The preferred film described above will seal to a saran coated PVC support web with a bond strength greater than the strength required to delaminate the peelable film 4 from the skin film 5 as in FIG. 2.

Turning now to FIG. 3, a vacuum skin packaging chamber 10 is represented on the right hand side and a severing or cutting station 11 is represented on the left hand side of FIG. 3. Prior to entering the vacuum skin packaging station 10 the products 8 have been arranged in rows and columns on support member 2 prior to entering the station 10 where a vacuum skin packaging process, preferably according to the method described in U.S. Pat. No. Re. 30,009 mentioned above, is employed. Also, another patent publication which discloses product being placed on a support member, vacuum skin packaged, and then cut and served from the support web is UK No. 2,130,166 granted on Dec. 17, 1986.

In the present invention, once the product is loaded onto the support member 2 in rows and columns as shown in FIG. 3 and prior to entering the vacuum skin packaging chamber 10, a strip of tape 6 has been put down transversely across the support member 2 between each column of products 8. This film which has an adhesive surface to stick to the support web 2 will have a non-stick upper surface which can be a surface which has a coating of wax, Teflon, or similar material to which the skin or sealing film 5 will not adhere during the vacuum skin packaging process. Thus, the packages 8 as they emerge from the vacuum skin packaging chamber 10 will have a cross section which is schematically represented by the blow up in FIG. 4 where it can be seen that the tape 6 is placed between the columns of packages 8 preferably on the center line between these columns. As an alternate to using a tape a non-stick material could be coated onto the film in this position such as a roller similar to a print roller making such a coating transversely across the support web 2.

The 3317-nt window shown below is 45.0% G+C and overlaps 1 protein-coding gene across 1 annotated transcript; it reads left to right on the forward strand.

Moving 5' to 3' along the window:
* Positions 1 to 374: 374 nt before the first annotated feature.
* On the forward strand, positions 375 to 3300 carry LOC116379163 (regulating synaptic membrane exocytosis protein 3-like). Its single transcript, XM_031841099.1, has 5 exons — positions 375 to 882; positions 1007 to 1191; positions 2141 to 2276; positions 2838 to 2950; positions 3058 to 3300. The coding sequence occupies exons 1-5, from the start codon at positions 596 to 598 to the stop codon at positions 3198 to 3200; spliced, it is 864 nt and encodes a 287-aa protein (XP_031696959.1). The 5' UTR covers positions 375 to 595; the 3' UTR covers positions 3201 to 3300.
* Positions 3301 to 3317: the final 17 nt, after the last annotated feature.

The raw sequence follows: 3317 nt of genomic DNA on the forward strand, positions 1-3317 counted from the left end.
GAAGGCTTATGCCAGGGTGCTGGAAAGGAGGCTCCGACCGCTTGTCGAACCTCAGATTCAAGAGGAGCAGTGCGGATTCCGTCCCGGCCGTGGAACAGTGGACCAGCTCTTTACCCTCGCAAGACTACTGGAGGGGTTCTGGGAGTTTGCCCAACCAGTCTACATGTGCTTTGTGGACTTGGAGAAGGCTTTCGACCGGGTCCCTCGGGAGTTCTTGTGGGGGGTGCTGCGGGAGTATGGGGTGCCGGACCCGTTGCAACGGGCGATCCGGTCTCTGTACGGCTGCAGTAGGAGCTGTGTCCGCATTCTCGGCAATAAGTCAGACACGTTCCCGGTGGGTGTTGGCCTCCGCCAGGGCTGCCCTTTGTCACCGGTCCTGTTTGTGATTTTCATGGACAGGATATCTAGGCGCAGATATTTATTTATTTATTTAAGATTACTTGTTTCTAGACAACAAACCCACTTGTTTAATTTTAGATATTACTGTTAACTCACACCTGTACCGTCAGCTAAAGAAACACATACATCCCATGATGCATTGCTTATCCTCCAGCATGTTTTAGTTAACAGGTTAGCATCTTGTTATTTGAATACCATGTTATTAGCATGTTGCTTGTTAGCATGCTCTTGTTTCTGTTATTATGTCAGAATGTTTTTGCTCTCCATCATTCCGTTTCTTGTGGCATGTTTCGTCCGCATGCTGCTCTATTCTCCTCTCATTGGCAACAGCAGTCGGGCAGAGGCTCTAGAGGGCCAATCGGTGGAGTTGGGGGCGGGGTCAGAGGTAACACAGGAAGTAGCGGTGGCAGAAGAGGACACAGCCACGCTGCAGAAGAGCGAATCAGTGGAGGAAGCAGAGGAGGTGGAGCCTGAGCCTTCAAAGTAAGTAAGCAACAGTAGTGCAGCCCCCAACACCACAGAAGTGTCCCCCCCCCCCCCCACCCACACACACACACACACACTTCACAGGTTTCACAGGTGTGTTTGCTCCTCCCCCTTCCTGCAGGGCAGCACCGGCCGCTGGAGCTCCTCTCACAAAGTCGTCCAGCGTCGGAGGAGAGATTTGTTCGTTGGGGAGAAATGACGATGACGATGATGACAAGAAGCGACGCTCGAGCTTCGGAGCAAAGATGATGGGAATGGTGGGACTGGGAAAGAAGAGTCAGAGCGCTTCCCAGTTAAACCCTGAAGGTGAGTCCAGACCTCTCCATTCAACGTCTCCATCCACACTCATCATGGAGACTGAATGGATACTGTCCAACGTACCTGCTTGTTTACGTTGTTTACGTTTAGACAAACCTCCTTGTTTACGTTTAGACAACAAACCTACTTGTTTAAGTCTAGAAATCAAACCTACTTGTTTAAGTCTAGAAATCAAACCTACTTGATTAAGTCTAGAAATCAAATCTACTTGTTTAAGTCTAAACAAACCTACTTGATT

The perforating step, hereinafter described in more detail, can be performed prior to entering the severing station 11 or in conjunction with the severing process or a column of products 8 can be detached or severed from the continuous support web 2 as shown in FIG. 7. The line of perforations 17 are placed preferably in the manner shown in FIGS. 5 and 6.

Looking now at FIGS. 5 and 6, perforating blades 15 carried by rack 14 are shown poised above the forming web 3 in the area immediately adjacent to the non-stick strip 6 so that when the perforating needles or blades 15 are driven downwardly penetration is made as shown in FIG. 6 with the result that no penetration is made through the non-stick area 6 but the penetration through the layers 4 and 5 is made completely all the way into the support web 2. It has been surprisingly found that in order to make an effective line of perforations as shown in FIGS. 7 and 8 that the perforations have to be spaced apart from the non-stick strip 6. Any suitable blade or needle or punch will serve the purpose including the use of a serrated knife as long as the small holes or perforations are cut into the package immediately adjacent the header label or non stick strips 6. Because this film is not sealed over the non stick strip 6 it will provide a gripping tab as illustrated in FIG. 1.

Referring now to FIG. 1, the manual gripping tab 18 which has been formed as explained below is shown partially separated from the header or non-stick tape 6 and the perforation line left by the action of the needle or punch 15 is shown. When the tab 18 is pulled in the direction of the arrow in FIG. 2 the sealable film 5 ruptures in the area adjacent the header 6 where the perforation 9 has been placed leaving sealed segment 5 still sealed to the supporting web 2 and ruptured segment 5" forms part of a tear tab which, as it is further pulled and rotated in the direction of the arrow, will delaminate the barrier or peelable film 4 from the skin or permeable film 5. Thus, the product 8 is left completely covered by the permeable skin film 5.